With just a slight movement of the rail track, the train can change its trajectory. This clever track switching design is achieved with a simple trick on the wheel and track. In this article I am going to explain how it works!
To understand the concept first, you can see this simple case as shown in Fig.1A. Let’s focus on a track. Now, assume there is one branch diversion for that track. Will the wheel roll through the left or right track?
The wheel’s journey is unpredictable! But as we see in the figure, the wheel rolls through the right track. Because wheels used on the rails have a flange (refer fig 1) on one side. The flange is a safety feature of the wheel that ensures the wheel never leaves the track.
Due to the presence of the flange, it is impossible for the wheel to travel through the left track. If you want to make the wheel roll through the left track, just make the right track a separate piece and bend it before the wheel reaches that point. This is the fundamental concept behind track switching.
Now, let's see how this works when both pairs of the tracks are present. The flange is always on the inner side of the wheels. The portion of the track that is able to bend is called a tongue track (fig.4).
When the tongue tracks are bent as shown in Fig.5, the train will move on the yellow track. Remember,due to the presence of the flange the left wheel cannot roll on the light blue track. Due to the same bending, the dark blue tongue is not at all touching the track, a large gap can be observed. So, the right wheel will also be able to follow the yellow track on that side without any trouble.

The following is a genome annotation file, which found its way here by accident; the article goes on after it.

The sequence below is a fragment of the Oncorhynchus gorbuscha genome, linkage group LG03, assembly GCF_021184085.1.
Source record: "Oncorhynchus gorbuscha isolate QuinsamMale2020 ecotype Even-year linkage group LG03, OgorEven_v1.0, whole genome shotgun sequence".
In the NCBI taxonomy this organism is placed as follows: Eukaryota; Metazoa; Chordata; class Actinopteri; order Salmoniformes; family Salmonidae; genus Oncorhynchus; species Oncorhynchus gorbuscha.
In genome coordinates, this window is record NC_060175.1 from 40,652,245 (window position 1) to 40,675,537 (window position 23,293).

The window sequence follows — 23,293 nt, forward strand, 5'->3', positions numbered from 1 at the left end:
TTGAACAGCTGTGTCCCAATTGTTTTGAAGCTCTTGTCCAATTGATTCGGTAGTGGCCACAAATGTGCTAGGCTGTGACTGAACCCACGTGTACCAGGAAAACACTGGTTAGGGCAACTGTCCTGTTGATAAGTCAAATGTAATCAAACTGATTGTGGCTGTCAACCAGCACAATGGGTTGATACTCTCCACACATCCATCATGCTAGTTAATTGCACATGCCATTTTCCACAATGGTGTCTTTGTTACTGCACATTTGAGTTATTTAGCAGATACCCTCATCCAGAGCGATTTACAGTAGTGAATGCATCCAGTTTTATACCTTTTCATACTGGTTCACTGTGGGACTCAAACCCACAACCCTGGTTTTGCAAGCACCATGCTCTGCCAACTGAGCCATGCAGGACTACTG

Now let's see what will happen If I bend the tongue tracks in the opposite way. This time, a gap is created at the orange tongue region (Fig.6). In turn, the train will easily adopt the blue track and move straight on the right track. What a simple and effective mechanism!
Using the mechanism I have explained above, the train switches tracks perfectly. However, if you run your train on these tracks, it will inevitably derail! The issue is the crossing. The tongue tracks cross at a point. If the crossing design is as shown in Fig.5, the train is going to hit the orange tongue and derail.
Let’s see how to overcome this issue. To solve this issue, provide some gaps in the crossing junction (Fig.6).
In this new crossing design, whether the train is going through the left or right track the wheels cross the junction without hitting any track. However, just observe the rail wheel at the crossing point. You can see that the wheels drop down in this gap(Fig.9). This can cause you discomfort while travelling.
Can you suggest a solution for this issue? We can overcome this issue just by increasing the length of the tongue rails as shown in Fig.10A. They will provide good support to wheels during the movement over the rail gaps(Fig.10B).
Did you know, The length of the moving part of the tongue tracks need not to be so lengthy. You can reduce the length of the tongues by pivoting them as shown in Fig.9.
That's it for today! I hope you understand and enjoy this explanation of rail track switching. In the next article we will go in depth about check rails, why is it needed? How do we operate the rail switch? and etc, To read this article click the link below. Thanks for reading!
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